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    I have a stye on my eye, can I still do lash extensions? — Lash Lovers

    Occasionally we are asked about styes and what might have caused them and how best to treat them. Styes are very similar to infected pimples or ingrown hairs, they just occur on the eyelid.

    I have a stye on my eye, can I still do lash extensions?

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    Occasionally we are asked about styes and what might have caused them and how best to treat them. Styes are very similar to infected pimples or ingrown hairs, they just occur on the eyelid. Like the rest of your skin, your eyelids have oil glands, and when one of those oil glands becomes infected, a bump or stye can appear. The most common reasons for a stye are:

    Touching your eyes without washing your hands first.

    Putting in your contact lenses without washing your hands first.

    Putting in your contact lenses without thoroughly disinfecting them first.

    Leaving on your eye makeup overnight while you sleep.

    Using old eye makeup, such as eyeliner and mascara.

    To help reduce swelling and relieve pain until the stye clears on its own:

    If you use contacts, wear your glasses until the stye clears.

    Use a mild cleanser, like baby shampoo, to keep your eyelids clean.

    Apply a warm compress to the bump several times a day for a few minutes at a time to help it open up.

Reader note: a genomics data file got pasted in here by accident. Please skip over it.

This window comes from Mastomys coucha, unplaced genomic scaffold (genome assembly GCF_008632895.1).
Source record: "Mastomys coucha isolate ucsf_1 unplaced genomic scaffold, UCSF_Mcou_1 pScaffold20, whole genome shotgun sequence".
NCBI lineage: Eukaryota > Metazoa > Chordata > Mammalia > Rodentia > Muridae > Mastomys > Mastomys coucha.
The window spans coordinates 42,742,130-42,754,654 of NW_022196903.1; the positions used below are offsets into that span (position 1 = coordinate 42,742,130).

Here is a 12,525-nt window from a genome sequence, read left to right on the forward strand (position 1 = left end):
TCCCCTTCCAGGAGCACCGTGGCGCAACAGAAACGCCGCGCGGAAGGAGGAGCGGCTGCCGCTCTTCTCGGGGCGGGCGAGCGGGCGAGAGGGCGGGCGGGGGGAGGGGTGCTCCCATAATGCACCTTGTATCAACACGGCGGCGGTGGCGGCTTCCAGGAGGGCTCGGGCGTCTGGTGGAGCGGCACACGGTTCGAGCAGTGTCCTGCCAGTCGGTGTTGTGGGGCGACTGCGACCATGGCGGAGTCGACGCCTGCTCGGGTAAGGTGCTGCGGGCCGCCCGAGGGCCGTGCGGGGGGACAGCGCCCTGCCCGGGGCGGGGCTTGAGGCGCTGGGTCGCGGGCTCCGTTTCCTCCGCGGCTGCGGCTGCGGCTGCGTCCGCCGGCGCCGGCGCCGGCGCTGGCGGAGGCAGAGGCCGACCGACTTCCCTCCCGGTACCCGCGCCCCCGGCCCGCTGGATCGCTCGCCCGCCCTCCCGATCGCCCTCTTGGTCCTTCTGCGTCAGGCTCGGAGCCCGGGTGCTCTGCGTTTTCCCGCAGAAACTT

Styes usually go away on their own within a few days. If you notice it’s been 48 hours and you’re still struggling or it doesn’t seem to be getting better, it’s time to call a doctor. In some cases, you may need treatment with antibiotics to help it go away.

    We recommend holding off any lash extension refills until your stye has gone away and to be safe, ideally have a period of 72 hours completely clear of swelling and irritation before returning to us.

    Love Kara and the Lash Lovers Team

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    Source : www.lashlovers.com

    What Causes an Eye Stye?

    Styes are similar to infected pimples or ingrown hairs, but they pop up on your eyelid. Here, dermatologists share what causes them, as well as how to get rid of one.

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    How to Get Rid of That Painful Stye on Your Eye, According to Dermatologists

    Whatever you do, do not try and pop it.

    By Korin Miller Feb 1, 2019

    JGI/JAMIE GRILLGETTY IMAGES

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    When you have a bump on your skin, it’s easy to assume it’s a pimple. But it’s a little more confusing when it’s close to your eye. Seriously… what is that?

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    If the bump is on or near your lash line, you’re likely dealing with an eyelid infection that’s known as a stye. It’s easy to see how you could confuse it with a zit, though. Just like pimples, “styes are usually painful, irritating, and red,” says Gary Goldenberg, MD, assistant clinical professor of dermatology at the Icahn School of Medicine at Mount Sinai in New York City.

    And, while they show up on or near your eyelid, they don’t usually cause vision problems, he says—they just feel terrible. This angry bump is more common that you’d think, but it doesn’t make dealing with one any less uncomfortable. Here, dermatologists explain why eye styes pop up and what you can do to find relief fast. Plus, how to lower your odds of dealing with one in the future.

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    What is a stye, exactly?

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    Styes are “very similar to infected pimples or ingrown hairs, they just occur on the eyelid,” says Joshua Zeichner, MD, director of cosmetic and clinical research in dermatology at Mount Sinai Hospital in New York City.